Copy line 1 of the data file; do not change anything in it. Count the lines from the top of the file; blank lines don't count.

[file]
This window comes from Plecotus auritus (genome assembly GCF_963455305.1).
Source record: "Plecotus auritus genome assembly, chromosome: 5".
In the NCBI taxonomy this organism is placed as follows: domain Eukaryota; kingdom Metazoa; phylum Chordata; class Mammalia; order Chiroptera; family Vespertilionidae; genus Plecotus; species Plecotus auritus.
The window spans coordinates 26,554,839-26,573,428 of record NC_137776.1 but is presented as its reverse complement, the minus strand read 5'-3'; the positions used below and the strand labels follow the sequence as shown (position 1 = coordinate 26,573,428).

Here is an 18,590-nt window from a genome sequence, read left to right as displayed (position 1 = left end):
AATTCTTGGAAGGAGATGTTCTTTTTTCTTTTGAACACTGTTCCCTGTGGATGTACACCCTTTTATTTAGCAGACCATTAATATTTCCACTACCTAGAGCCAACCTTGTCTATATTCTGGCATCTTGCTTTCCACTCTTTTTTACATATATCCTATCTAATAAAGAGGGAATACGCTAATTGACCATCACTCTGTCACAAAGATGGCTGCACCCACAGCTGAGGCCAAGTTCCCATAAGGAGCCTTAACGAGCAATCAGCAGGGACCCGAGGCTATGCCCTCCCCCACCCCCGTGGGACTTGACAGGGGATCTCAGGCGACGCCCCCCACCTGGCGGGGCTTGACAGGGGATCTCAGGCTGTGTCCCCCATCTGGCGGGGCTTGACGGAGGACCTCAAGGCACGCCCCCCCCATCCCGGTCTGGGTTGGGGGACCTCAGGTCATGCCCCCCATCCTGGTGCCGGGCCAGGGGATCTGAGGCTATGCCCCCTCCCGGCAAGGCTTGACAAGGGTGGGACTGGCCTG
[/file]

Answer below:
This window comes from Plecotus auritus (genome assembly GCF_963455305.1).